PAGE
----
WASHINGTON (Reuters) - Attorney General Jeff Sessions abruptly asked the remaining 46 chief federal prosecutors left over from the Obama administration to resign on Friday, including Manhattan Attorney Preet Bharara, who had been asked to stay on in November by then President-elect Donald Trump.
Although U.S. attorneys are political appointees, and the request from Trump’s Justice Department is part of a routine process, the move came as a surprise. Not every new administration replaces all U.S. attorneys at once.
A Justice Department spokeswoman confirmed the resignation requests included Bharara, whose office handles some of the most critical business and criminal cases passing through the federal judicial system.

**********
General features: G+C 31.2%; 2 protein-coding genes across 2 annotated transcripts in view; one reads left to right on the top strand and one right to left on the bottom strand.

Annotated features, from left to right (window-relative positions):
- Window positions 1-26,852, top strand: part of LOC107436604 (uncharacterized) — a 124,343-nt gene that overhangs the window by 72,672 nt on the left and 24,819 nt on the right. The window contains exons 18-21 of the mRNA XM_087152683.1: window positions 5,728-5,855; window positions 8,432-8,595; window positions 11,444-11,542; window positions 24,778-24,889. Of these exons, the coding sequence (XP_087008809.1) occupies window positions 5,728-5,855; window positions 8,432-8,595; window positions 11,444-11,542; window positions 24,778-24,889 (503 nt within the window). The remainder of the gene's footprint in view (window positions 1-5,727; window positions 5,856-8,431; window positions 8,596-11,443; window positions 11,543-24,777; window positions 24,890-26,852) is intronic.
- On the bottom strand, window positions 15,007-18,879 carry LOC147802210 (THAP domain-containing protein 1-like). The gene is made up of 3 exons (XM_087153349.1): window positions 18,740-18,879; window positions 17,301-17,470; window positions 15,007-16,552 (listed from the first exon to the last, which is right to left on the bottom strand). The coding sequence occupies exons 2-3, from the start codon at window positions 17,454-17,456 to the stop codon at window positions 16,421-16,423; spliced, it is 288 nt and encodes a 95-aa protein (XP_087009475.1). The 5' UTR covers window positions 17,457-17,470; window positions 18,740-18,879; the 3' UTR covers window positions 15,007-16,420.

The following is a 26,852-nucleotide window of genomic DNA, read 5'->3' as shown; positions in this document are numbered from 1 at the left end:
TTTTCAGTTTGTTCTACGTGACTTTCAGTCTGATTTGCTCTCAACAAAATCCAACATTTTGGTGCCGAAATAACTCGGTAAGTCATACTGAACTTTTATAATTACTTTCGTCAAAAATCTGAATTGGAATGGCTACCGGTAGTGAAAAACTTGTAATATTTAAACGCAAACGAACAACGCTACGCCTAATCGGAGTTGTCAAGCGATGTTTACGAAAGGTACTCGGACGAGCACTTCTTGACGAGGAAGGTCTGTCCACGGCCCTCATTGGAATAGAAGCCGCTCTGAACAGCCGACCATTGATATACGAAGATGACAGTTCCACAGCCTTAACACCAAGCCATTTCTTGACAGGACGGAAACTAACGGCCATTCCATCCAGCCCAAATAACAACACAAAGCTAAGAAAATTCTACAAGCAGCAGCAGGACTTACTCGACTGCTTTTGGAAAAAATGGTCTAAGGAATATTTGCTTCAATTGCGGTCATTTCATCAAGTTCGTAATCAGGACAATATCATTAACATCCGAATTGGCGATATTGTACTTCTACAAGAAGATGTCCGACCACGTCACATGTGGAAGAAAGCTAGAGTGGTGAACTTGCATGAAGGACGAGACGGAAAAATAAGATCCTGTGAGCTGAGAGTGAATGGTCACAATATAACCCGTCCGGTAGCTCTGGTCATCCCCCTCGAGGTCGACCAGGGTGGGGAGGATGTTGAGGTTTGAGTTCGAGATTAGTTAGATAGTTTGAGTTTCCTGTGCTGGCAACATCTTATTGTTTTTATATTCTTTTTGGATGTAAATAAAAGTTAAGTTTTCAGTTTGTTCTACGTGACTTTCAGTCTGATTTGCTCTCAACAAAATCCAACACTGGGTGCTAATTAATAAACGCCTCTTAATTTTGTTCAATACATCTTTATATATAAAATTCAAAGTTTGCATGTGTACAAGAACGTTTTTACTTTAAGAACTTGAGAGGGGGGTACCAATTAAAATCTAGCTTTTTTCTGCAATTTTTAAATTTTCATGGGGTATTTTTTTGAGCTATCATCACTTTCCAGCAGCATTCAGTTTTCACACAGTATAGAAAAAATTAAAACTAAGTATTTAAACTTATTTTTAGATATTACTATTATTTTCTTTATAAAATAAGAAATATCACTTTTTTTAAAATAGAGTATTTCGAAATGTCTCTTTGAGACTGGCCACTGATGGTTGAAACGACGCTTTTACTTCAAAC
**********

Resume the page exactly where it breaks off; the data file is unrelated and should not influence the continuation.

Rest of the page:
Bharara met with Trump in Trump Tower on Nov. 30. After, Bharara told reporters the two had a “good meeting” and he had agreed to stay on.
A Justice Department spokesman said on Friday President Trump had called Dana Boente, acting U.S. deputy attorney general, to decline his resignation.
President Trump also called Maryland U.S. Attorney Rod Rosenstein, his pick to take over as deputy attorney general, to keep him in his post, the spokesman said.
The Justice Department said on Friday: “Until the new U.S. attorneys are confirmed, the dedicated career prosecutors in our U.S. attorney’s offices will continue the great work of the department in investigating, prosecuting, and deterring the most violent offenders.”